It is increasingly apparent from my meetings with farmers and agricultural workers that they feel more distant and excluded from policy decisions than ever before. It is now a wide-held belief among rural communities that government always prioritises urban communities and does not listen or consult with those living outside of the central belt.
Devolution was overwhelmingly supported by the people of Scotland under the assumption that decision-making would be brought closer to home. But we are continually seeing power hoarded centrally in Edinburgh.
The Scottish Conservatives listen to the voices of rural Scotland, and we understand the real issues facing farmers. My colleague and rural spokesperson, Racheal Hamilton, launched a ten-point document advising the Scottish Government how they can revitalise Scottish farming following rigorous and extensive discussion with those in the sector that know best.
Reinvigorating rural communities must first start by reinstating the £46m of ring-fenced funding axed from the rural budget with immediate effect. Likewise, we must give farmers greater clarity on the Rural Support Plan which they are being asked to support but which has so far been completely devoid of detail.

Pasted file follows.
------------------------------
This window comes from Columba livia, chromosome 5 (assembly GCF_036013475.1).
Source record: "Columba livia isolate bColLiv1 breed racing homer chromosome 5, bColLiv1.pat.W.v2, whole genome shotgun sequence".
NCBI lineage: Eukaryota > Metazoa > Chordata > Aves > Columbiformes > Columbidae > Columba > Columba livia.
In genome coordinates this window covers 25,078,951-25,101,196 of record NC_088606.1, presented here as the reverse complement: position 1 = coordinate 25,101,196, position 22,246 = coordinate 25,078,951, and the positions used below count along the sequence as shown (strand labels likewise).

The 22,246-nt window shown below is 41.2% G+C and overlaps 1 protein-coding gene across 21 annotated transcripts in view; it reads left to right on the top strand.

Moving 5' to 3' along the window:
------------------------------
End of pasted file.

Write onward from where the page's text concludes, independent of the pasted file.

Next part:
The Scottish Conservatives are proposing a Gene-Editing Bill which would allow farmers to harness this technology which could enhance our food production. Currently the SNP/Green government refuses to embrace the potential of gene-editing which could be such a positive step in reaching net zero and achieving our climate targets. We also believe the government should publish a public sector food mile analysis so we can properly understand the supply chain and procurement issues in the food industry. Proper investment is required to ensure food produced locally can also be processed locally.
Storm Babet showed how unprepared some of our rural communities were to adverse weather and therefore we are calling on the SNP to introduce a regional catchment management approach to mitigate future flood risks and provide the resources needed to bolster local flood defences.
Above all, however, the agricultural sector just wants to be heard. The Scottish Government has imposed excessive and unnecessary red tape and bureaucracy on farmers. Similarly, when it comes to local decision making we are not seeing any balance at all and farmers are not even being consulted on major decisions that affect their livelihoods regarding issues such as National Parks and beaver reintroduction.
The biggest obstruction to repairing the relationship between government and farming is the Greens who do not understand, nor care about, rural life and livelihoods. The sooner the deeply unpopular Bute House Agreement is ditched, the more quickly we can mend this important relationship with those farmers who work so hard each day to provide us all with high-quality and sustainable food produce.